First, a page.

it is literally impossible to have a small budget for a modern CGI-heavy action or animated movie
That depends on what you're trying to make. Disney's Beauty and the Beast has excellent animation, was well written and performed, got nominated for a Best Picture (which was such a shock that animated movies soon got pushed into their own category, away from the serious live action films), and was produced for what would be in today's dollars, a $41 million budget. A few years ago, Disney released Tangled, which has excellent animation, was well written and performed, and did get some awards although not best animated feature, and was produced for what would be in today's dollars, a $273 million budget.
Both are good movies. But Tangled, which cost over six and a half times as much as Beauty and the Beast, after adjusting for inflation, is not six and a half times better. You can make perfectly good movies on lower budgets.
The special effects for something like Avatar, Star Trek, The Avengers, etc, for $100M+ alone.
And yet, everyone loved Star Trek when it was on TV, and had such a low budget that they had to use the backlot for the Nazi, Gangster, and Roman planets, and the villain of the week was the giant floating head of Zsa Zsa Gabor! And everyone still loves The Wrath of Khan the most, and adjusted for inflation, it was made on a $26 million budget.
You know what would've been a better use of my time instead of seeking ST:ID? Seeing Trek in the Park.
Arguing that "if someone spent too much creating their content that's their problem, everyone should still be able to consume it for free" or "expensive movies are sometimes worse than cheap ones, and I should be able to watch bad movies for free" make no sense either. If it's bad don't watch it. If you watch it you apparently thought it was worth watching so compensate the creators.
I'm not arguing the latter, but I am arguing something close to the former. If it were legal for people to make and distribute copies of works on a strictly non-commercial basis (no charge for copies, nor for the media, nor bandwidth, no tip jars, no ads, not used as a draw for something else, no donations -- all completely at a loss), then that would simply be a factor for producers to take account of in budgeting films. Just think about how happy Hollywood would be if going to the movies was mandatory, and that you'd commit a felony if you didn't buy a ticket once a week. If maximizing their income is our priority, why don't we force people to go? If not, then why should it bother us if their income is not maximized, or even if it is less than what it happens to be now? They might make less than they do now, but they'll cope, I'm sure.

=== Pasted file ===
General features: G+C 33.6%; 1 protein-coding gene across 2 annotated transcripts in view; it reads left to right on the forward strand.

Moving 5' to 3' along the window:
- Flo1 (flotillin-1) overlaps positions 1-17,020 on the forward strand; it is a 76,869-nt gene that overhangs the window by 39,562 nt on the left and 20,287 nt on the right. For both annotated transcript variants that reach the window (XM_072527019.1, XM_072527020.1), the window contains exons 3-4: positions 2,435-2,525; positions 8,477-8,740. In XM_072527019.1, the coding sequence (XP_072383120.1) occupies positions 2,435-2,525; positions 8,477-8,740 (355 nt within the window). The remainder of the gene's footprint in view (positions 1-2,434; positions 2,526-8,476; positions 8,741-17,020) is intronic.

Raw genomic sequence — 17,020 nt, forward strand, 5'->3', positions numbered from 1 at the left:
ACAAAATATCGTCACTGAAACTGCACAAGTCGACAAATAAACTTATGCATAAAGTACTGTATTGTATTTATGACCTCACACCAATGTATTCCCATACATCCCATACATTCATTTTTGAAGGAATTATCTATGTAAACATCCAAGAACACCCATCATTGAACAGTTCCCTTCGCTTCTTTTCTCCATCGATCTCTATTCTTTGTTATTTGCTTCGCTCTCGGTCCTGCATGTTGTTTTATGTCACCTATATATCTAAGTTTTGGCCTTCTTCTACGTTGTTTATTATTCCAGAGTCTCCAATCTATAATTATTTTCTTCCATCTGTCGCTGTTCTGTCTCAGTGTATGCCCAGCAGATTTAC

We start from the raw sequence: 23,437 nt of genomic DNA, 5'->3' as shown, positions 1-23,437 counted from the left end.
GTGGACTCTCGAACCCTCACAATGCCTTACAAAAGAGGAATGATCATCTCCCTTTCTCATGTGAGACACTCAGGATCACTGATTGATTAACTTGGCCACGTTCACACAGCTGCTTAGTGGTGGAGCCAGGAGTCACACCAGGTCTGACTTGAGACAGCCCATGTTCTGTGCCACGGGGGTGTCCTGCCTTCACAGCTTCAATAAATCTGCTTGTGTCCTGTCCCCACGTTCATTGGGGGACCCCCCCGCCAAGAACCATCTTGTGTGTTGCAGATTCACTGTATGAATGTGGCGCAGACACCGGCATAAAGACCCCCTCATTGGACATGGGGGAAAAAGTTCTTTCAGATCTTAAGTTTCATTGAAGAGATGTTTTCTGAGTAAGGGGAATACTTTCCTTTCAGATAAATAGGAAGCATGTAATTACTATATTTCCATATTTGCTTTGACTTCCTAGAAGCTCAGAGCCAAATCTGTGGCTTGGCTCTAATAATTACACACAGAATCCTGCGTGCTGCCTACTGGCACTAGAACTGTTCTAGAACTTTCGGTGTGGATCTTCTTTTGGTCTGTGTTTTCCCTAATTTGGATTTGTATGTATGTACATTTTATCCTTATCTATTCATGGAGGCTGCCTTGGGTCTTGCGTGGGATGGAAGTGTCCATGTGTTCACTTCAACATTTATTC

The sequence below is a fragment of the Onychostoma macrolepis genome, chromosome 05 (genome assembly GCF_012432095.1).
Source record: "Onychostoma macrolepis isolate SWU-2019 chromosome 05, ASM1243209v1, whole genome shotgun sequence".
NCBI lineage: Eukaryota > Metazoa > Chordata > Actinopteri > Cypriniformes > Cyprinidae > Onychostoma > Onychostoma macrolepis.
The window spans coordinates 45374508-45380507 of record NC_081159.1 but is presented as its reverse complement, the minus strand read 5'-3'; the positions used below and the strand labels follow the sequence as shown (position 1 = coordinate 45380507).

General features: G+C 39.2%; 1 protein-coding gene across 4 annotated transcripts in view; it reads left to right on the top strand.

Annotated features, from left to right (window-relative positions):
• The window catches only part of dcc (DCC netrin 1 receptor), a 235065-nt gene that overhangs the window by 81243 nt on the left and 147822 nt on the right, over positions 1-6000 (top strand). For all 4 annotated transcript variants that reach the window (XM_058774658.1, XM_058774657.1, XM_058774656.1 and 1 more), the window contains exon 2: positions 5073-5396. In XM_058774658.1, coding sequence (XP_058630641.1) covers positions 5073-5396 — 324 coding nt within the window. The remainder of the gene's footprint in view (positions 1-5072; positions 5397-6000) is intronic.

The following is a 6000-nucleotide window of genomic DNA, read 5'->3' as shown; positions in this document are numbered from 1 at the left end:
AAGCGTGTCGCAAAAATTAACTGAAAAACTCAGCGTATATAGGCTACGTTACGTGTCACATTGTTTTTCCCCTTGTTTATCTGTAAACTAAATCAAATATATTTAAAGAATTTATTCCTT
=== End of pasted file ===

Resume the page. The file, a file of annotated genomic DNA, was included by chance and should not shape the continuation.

And comparing copyright issues from today and 300 years ago doesn't make sense, as copying was limited by technology or skill
I have news for you: that's still true. The technology has gotten better, and some of the skills, like literacy, are more widespread, but pirates do not have magic wands.
Today 1000 people can put 2 years of work into a movie, and it can be copied in 10 minutes using cheaply available hardware.
And the movie studios are free to use whatever equipment best serves their interests for making their own copies. They are not at a technological disadvantage. A huge movie studio can afford the same gear that the average basement-dwelling nerd can. In fact, usually legitimate publishers have the upper hand, being able to act openly, serve larger audiences, and use better, faster equipment which is nevertheless has lower marginal costs. At most there might be parity, but pirates never have the upper hand unless publishers are doing something stupid to handicap themselves.
or legal threats (debatable as to whether it really works
I assure you, it doesn't work.
Think about Prohibition in the US, however. Telling people that alcohol was bad for you didn't get people to stop drinking. Telling them that it was immoral didn't work. Technological solutions, like denaturing alcohol so that it was poisonous didn't work. Legal solutions, like busting up the rum runners and speakeasies didn't work, and in fact resulted in massive corruption of the legal establishment instead! Ultimately, the issue was found not to be so massively important that continuing to cram Prohibition down the throats of Americans was worthwhile, and the government basically gave up. There was some regulation of alcohol, and a few dry jurisdictions, but overall, the restrictions fell away.
Pretty much everyone infringes on copyrights all the time, and being unaware of it, or doing it completely accidentally is no excuse, due to the strictness of the law. It's widely felt that some amount of copyright is acceptable. But people break the law all the time, suggesting that we have more than the amount that people consider acceptable; their violations are only of the excessive portion of the law. If we reformed copyright, and shrank the law, it would likely diminish somewhat the profits of the copyright industry, but I think that's an okay trade for no longer making virtually all Americans criminals and scofflaws. If it means that movies with gigantic budgets stop getting made, that's fine. After all, no one misses the super-gigantic budget movies we don't make now, because copyright law isn't even worse than it is. All you need is good writing and good acting, which aren't too expensive, and the rest basically takes care of itself.